The Pridnestrovian Moldavian Republic also knows as Transnistria, is a disputed territory between Moldova and Ukraine. After the collapse of the Soviet Union, Transnistria declared its independence in 1990. Internationally, no other country recognises the state. Although Russia provides financial and economic support, Transnistria is utterly isolated. Young citizens start to question their identity and the international isolation which comes with it. Between nostalgia, patriotism, loneliness and repression there is a generation in search of its future.
The photo exhibition khoda hafez (Persian: Goodbye) portrays my journey through the Islamic Republic of Iran. Thereby I explore the country and critically examine my eurocentric perspective on a culture foreign to me. Which images were created beforehand in my mind? Which are constructed or a result of Western expectations towards a Muslim country? Which, on the other hand, are spontaneous and challenge clichés and prejudices? The answers to these questions also lie in the viewer's perspective. That is why I decided to highlight the local narrative by having Iranians comment on my photo series. Their oral footnotes to the individual images and the bias of the Western view of their country can be found as a critical audio guide in the exhibition. In this way, I try to open up my role as a photographer for discussion and focuse on the dialogue between representation and subject. Visit the project page to see all photographs and to listen to the critical audio guide:www.khodahafes.com
Between 2012 and 2018 I visited the city of Hebron several times. Here I witnessed the drastic changes occurring in the urban landscape of the most populated Palestinian city. Each Friday the Palestinian population demonstrates against their current situation. These demonstrations regularly turn into violent fights between young Palestinians and the Israeli army.
In 2016-2017 I visited Bosnia to work on a multimedia storytelling project. One chapter — the story about Srebrenica — got published as a long-form article on Cafe Babel.Click here to read the full story!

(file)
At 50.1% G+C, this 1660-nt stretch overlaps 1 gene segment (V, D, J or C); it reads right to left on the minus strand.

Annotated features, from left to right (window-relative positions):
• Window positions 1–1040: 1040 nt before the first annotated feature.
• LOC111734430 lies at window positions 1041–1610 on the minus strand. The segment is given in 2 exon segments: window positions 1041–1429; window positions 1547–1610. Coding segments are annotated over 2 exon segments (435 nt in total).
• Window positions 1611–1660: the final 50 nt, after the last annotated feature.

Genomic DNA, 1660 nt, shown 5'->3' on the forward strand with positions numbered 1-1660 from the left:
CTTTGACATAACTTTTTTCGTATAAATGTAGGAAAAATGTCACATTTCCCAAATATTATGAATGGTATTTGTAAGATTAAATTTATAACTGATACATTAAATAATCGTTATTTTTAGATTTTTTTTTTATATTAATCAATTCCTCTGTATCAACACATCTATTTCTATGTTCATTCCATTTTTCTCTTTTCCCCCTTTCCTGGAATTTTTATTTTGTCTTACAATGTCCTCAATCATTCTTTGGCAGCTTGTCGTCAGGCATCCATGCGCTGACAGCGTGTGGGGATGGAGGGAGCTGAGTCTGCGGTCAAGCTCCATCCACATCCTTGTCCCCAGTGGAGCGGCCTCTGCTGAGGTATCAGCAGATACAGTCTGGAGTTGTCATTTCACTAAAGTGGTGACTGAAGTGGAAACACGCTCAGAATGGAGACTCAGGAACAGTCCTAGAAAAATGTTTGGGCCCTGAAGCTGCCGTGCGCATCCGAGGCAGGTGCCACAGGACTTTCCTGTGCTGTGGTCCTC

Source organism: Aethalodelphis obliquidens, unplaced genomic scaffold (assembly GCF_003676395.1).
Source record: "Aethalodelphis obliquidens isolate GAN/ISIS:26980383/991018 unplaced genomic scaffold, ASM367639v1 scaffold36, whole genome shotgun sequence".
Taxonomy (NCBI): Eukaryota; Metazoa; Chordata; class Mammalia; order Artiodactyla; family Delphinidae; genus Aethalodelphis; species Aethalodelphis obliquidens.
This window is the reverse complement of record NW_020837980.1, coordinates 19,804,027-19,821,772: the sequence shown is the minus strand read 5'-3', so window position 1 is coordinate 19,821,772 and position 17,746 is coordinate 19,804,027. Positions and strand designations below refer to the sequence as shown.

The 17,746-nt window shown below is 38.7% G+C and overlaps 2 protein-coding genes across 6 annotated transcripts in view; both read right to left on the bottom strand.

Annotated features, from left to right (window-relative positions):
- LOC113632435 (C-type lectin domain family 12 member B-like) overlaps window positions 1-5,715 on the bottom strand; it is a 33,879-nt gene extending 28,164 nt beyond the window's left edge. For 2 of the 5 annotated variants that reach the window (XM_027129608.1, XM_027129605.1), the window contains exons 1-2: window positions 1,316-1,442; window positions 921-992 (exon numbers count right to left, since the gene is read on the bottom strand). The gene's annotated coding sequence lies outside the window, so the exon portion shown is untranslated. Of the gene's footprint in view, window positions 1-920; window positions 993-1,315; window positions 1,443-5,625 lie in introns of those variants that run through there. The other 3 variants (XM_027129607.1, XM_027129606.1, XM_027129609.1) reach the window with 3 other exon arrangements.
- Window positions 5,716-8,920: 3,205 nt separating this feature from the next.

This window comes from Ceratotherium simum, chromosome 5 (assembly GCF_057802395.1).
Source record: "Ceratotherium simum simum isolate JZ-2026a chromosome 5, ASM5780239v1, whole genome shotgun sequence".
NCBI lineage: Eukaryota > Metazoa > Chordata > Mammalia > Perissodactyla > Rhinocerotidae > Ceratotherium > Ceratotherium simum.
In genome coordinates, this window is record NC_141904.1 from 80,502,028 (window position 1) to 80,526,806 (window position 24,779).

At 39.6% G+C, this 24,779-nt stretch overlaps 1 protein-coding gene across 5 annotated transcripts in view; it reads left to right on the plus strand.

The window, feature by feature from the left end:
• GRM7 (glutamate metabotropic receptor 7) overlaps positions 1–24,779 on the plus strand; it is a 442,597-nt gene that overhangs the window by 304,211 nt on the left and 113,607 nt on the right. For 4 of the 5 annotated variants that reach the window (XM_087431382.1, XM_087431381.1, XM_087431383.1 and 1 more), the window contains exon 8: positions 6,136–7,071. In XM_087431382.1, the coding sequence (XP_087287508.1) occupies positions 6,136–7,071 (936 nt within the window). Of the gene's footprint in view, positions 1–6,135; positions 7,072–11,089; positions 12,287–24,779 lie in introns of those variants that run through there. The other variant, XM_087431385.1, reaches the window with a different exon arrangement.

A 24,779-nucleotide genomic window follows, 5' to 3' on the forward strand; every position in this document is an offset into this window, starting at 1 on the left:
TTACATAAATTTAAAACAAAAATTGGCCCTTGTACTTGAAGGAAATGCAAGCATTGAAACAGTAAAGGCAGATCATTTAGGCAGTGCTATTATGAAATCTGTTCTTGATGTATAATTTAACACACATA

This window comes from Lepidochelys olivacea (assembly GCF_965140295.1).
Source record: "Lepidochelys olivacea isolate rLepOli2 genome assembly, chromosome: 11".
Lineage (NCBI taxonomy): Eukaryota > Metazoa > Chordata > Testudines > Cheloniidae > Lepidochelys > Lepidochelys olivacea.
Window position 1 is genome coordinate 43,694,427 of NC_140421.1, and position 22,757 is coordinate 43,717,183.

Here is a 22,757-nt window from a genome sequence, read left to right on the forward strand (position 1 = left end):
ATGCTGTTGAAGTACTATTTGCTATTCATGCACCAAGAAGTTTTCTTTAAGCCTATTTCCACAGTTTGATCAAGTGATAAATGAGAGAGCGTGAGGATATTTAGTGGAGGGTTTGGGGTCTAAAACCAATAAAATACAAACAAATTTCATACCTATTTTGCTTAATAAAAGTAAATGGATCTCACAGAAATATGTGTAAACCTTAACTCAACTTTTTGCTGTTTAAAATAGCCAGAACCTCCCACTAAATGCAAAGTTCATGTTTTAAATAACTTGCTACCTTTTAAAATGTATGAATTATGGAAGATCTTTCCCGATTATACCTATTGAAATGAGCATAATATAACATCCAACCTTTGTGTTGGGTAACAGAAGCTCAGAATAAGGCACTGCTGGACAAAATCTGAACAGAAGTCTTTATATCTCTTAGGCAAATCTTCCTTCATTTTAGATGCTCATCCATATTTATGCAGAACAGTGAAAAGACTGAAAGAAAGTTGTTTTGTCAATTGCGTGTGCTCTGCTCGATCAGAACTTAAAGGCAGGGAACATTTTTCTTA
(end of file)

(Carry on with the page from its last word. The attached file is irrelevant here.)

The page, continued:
In 2014 I reported on the ongoing refugee crisis in Sicily and on the small island Lampedusa. The result of the research got published as a short documentary, photo story and as a storytelling performance at the University of Innsbruck (AT).
The Israeli border town of Sderot is also known as the Bunker Capital. Located only a few hundred meters from the Gaza Strip, it became the primary target of missile attacks out of the Palestinian enclave. When one of the homemade Qassam rockets is fired towards Sderot, the local residents have only fifteen seconds to run for shelter. This constant threat has had a significant impact on the urban landscape, and fear’s footprint is clearly visible in the local architecture. Since the first attacks in 2001, the city fortified its streets, parks, schools and bus stops. Public bunkers and shelters spring up like mushrooms all over the city. What was supposed to be a solution for a state of emergency soon became the status quo. In 2010, when the air defence system Iron Dome started to intercept and destroy the missiles in the sky, many of the concrete shelters lost importance. What is left is a city with hundreds of unused and misused bunkers and a bizarre architectural landscape in which military and civilian structures are mingled.